Once you’ve established the type of company you’re trying to attract, you need to determine who within the organization will be involved in the sales and buying process. In the complex and long industrial buying cycle, it’s likely more than one person will be involved. And to close the deal you need to have content tailored toward each of these individuals’ concerns. Write down their job titles, level of authority, pain points and potential objections to your product or services — these are your buyer personas.

Defining your audience at the company level (ideal customer profiles) and individual level (buyer personas) will allow you to attract and convert the kind of leads that will transform into long-term, profitable business relationships.

For more information on how to clearly define and document your target audience, check out the short video tutorial below:

Answer your five most common customer problems with short written solutions and post them on your website

This is 2018 – not 1993. You need to be sure your prospective customers can find you online. And when they do find you, you need to have helpful content to answer their questions and solve their problems.

First, spend some time educating yourself on the basics of search engine optimization (SEO). Read the Moz Beginner’s Guide to SEO. It’ll take you a couple hours max. Every marketer today needs to understand how search engine optimization works. Familiarize yourself with the concepts and at the very least, explore how they might make a difference for your B2B company.

Then use what you learn to turn your website into a source for helpful, educational information for your industry. 2018 is the perfect year to stop telling the world how awesome your company is. The world doesn’t care. At least not until you’ve earned its trust. Instead, the world (specifically the part of it made up of your prospective customers) cares about itself and the jobs it has to do every day.

Write down the five most common questions your sales team hears during new business meetings. And then answer those questions in 500-word, SEO-optimized articles on your website. This will help you break through the clutter and earn attention. And then trust. And then leads. And then new customers.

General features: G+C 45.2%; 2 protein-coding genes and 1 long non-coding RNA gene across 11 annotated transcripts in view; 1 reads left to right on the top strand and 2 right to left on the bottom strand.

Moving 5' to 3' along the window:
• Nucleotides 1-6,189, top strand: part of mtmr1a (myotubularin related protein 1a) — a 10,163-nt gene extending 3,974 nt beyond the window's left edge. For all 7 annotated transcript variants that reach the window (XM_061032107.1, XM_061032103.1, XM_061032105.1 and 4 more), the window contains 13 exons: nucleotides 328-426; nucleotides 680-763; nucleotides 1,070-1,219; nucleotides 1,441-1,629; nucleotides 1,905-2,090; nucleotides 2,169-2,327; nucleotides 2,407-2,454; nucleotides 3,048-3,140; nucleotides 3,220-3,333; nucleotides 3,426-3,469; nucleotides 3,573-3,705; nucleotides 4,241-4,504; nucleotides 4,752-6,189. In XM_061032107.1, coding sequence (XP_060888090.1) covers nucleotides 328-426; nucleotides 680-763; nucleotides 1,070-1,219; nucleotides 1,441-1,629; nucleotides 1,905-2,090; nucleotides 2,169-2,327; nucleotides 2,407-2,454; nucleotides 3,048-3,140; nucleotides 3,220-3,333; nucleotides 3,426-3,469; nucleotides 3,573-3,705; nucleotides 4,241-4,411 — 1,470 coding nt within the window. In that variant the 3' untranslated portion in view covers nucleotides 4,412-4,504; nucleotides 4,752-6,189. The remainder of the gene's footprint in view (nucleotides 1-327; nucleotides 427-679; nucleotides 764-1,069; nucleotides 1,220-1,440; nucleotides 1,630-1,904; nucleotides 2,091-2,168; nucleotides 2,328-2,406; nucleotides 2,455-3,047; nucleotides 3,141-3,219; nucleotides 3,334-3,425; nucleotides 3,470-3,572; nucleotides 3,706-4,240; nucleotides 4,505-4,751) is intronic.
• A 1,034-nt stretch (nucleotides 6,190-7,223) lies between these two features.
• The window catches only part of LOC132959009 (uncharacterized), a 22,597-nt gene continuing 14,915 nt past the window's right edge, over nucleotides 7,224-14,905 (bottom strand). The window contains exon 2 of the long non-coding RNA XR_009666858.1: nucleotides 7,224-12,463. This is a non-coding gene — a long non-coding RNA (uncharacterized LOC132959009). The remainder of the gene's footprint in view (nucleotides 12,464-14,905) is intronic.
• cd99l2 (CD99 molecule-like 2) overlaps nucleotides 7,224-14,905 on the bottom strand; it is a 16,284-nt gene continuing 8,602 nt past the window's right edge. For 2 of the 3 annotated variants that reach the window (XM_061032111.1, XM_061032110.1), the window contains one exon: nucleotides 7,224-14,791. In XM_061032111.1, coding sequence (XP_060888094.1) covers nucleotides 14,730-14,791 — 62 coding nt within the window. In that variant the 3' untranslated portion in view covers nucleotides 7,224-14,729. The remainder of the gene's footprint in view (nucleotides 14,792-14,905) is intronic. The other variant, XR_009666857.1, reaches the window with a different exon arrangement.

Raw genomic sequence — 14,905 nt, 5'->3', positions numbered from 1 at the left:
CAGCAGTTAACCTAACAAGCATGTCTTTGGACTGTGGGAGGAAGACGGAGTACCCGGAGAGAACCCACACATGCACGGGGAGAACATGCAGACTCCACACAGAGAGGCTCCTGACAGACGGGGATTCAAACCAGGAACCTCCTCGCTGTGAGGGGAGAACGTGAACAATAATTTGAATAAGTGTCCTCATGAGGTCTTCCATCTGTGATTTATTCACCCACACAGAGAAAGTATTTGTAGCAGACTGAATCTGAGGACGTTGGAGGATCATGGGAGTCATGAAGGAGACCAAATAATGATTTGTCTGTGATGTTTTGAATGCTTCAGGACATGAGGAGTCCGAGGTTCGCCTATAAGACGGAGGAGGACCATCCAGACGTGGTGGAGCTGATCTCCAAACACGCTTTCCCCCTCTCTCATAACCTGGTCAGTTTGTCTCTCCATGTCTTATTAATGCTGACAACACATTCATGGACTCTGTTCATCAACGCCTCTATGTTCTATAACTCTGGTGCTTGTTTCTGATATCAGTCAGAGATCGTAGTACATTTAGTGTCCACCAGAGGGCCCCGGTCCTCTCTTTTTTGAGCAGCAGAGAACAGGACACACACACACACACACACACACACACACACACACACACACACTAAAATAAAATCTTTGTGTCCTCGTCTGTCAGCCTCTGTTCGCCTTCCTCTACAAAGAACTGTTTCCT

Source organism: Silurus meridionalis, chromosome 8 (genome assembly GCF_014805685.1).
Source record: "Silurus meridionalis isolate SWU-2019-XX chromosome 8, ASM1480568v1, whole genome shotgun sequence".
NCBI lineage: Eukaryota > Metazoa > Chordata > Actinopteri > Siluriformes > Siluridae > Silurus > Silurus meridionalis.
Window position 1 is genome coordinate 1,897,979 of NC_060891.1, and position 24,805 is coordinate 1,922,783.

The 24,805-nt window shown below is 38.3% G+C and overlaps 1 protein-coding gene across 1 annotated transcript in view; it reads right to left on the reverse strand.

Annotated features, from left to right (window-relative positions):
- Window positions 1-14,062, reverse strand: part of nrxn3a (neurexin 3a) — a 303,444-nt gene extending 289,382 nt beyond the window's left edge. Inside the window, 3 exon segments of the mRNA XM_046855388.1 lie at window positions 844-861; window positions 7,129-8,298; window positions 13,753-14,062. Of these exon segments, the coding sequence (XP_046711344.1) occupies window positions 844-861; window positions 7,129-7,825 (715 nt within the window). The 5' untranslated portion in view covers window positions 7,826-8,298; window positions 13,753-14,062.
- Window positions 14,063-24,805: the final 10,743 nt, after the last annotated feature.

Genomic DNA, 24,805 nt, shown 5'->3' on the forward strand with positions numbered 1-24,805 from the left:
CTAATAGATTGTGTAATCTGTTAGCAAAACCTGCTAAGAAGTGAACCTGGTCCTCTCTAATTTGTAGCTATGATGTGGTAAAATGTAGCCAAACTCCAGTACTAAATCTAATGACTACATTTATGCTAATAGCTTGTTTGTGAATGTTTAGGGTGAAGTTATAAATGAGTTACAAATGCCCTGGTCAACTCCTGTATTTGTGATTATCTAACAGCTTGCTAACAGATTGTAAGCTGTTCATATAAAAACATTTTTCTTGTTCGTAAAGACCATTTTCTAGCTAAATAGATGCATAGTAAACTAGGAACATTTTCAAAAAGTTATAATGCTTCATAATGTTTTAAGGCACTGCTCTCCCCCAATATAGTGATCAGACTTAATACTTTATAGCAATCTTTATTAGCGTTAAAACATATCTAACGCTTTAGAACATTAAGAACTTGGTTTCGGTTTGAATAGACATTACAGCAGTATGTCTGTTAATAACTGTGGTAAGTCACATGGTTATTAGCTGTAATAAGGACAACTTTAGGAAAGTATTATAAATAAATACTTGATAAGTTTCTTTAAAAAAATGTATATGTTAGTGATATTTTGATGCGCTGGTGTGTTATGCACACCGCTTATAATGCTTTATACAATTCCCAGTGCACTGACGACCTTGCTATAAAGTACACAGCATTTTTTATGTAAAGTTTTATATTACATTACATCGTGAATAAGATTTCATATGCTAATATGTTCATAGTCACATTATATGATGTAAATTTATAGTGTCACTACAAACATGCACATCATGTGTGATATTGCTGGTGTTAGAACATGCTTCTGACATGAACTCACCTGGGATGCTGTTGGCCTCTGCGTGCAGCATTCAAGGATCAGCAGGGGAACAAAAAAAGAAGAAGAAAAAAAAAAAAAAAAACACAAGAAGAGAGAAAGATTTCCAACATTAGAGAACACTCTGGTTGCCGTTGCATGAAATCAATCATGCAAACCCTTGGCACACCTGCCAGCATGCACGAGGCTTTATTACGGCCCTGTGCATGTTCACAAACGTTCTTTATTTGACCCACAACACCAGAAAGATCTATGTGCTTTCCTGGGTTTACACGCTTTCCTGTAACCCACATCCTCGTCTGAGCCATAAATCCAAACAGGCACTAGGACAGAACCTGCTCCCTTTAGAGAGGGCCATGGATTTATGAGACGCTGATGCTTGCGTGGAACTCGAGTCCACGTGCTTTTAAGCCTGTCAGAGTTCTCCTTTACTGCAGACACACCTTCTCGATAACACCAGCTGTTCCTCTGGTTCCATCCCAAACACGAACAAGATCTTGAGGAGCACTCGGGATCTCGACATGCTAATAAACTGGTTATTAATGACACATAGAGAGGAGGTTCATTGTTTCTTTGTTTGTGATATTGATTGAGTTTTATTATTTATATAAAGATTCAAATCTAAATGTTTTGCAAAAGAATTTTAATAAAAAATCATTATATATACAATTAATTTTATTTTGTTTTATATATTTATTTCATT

Hit refresh on older pieces of content

Over time, even your best blogs will become outdated and slip in search engine rankings. With a quick facelift, however, once-successful blogs can again become traffic-generating machines — and with less effort than starting from scratch.

About four and a half years ago, we wrote a blog about why we don’t write website RFP’s. When we first published it, it ranked first or second for the keyword “website RFP” and generated tons of traffic for us. Over the years, though, it became stale and outdated and slid off the first page on Google and stopped bringing in as many website visitors.

In October 2017, we re-wrote it. We removed outdated information and added about 800 words to the original post. Not only are we ranking on the first page for RFP-related terms again, but the new blog contains much more useful information than the original post.

When it comes to content marketing, you don’t need to reinvent the wheel with every post. Look at the data to see what’s worked in the past, and build on that.

Nurture leads with email marketing

Just because a website visitor downloads a guide to commercial carpeting does not mean they’re ready to pick up the phone, whip out a pen and sign a contract. Far from it. But they have told you a lot about themselves and the questions they need answered.

Email marketing is a great way to take that cold lead from their initial conversion (downloading the guide) to wanting to get on the phone with a sales rep. Automated workflows and segmented email lists are effective because they deliver your leads all the information they need to progress further down the buyer’s funnel.

In the example above, you might start with a quick thank you email. Include the guide they downloaded, and suggest additional resources about carpeting that they should look into. Then turn up the heat and send them content geared toward the next phase of the funnel. And so on until the lead is ready to request a quote or talk to an expert.

Supplement inbound marketing with account-based marketing (ABM) tactics

Account-based marketing (ABM) is a great strategy to use in tandem with inbound marketing. They run on the same principles — defining your ideal audience at the company and personal levels, and creating educational content geared toward helping that audience — but the funnel is flipped.

Inbound is about attracting your ideal customers to your site through targeted, educational content, and converting those visitors into qualified leads. ABM starts with identifying qualified companies. Then you work backward through the funnel, engaging with and educating those ideal prospects until they’re ready for a sales conversation.

To identify those perfect-fit companies, start with the ideal customer profile (ICP) you made when developing your inbound strategy. Think about your ideal characteristics: company size, industry, geography, values and how much they’re willing to spend with you. Then find companies that match those characteristics, and gather contact information for key decision makers.